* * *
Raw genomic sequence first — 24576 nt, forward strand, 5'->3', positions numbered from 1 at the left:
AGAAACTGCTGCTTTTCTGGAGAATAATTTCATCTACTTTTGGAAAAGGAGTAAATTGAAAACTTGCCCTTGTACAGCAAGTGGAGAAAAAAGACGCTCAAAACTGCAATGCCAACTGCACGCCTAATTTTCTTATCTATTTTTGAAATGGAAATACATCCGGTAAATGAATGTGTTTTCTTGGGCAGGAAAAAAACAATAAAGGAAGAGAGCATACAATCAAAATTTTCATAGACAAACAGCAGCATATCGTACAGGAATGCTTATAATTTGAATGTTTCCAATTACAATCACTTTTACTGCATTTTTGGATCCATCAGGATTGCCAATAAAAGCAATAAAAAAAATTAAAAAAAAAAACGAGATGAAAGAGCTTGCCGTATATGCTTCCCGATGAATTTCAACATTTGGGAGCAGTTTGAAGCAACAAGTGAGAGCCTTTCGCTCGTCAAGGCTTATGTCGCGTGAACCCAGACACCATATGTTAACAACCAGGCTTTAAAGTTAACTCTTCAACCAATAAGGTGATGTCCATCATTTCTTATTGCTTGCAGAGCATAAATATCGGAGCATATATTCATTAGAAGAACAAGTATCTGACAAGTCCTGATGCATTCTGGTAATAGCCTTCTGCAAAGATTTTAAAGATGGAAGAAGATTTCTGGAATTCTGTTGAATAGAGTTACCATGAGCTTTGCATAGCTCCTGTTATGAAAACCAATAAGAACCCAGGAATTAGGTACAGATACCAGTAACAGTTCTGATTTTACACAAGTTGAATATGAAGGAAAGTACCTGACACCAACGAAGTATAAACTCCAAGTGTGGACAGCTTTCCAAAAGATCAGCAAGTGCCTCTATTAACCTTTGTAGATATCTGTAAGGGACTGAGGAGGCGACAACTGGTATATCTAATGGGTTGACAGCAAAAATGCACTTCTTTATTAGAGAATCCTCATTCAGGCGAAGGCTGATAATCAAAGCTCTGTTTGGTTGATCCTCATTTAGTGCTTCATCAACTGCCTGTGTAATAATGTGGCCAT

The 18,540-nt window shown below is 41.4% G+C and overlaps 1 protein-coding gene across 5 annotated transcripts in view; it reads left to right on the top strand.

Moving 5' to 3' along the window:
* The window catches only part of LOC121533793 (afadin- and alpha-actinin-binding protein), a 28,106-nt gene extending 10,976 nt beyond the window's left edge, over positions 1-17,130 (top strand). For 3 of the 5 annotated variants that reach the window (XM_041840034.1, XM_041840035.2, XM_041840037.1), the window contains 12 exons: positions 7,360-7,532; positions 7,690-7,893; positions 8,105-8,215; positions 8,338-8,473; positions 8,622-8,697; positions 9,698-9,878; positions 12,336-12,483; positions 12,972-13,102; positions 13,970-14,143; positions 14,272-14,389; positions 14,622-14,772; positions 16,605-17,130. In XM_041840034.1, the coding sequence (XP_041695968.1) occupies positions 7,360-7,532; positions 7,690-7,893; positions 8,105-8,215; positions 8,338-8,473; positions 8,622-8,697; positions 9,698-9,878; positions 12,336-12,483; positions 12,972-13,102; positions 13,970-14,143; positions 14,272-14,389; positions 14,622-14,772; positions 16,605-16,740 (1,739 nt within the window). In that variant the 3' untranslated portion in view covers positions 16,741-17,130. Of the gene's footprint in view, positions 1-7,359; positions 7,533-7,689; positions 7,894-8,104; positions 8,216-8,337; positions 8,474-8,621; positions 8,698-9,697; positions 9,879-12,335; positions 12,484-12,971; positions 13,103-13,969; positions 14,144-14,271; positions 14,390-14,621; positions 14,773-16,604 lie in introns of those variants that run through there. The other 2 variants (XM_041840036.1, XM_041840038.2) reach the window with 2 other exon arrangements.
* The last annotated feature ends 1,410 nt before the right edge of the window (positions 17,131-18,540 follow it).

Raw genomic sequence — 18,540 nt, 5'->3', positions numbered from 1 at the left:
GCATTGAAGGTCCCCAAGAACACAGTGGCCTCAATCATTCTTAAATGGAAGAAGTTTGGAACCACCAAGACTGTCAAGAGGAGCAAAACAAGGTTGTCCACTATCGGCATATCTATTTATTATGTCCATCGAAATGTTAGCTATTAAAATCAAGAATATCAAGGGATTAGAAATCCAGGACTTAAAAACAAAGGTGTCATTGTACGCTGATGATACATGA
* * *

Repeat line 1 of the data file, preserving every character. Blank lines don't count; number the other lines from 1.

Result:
Raw genomic sequence first — 24576 nt, forward strand, 5'->3', positions numbered from 1 at the left: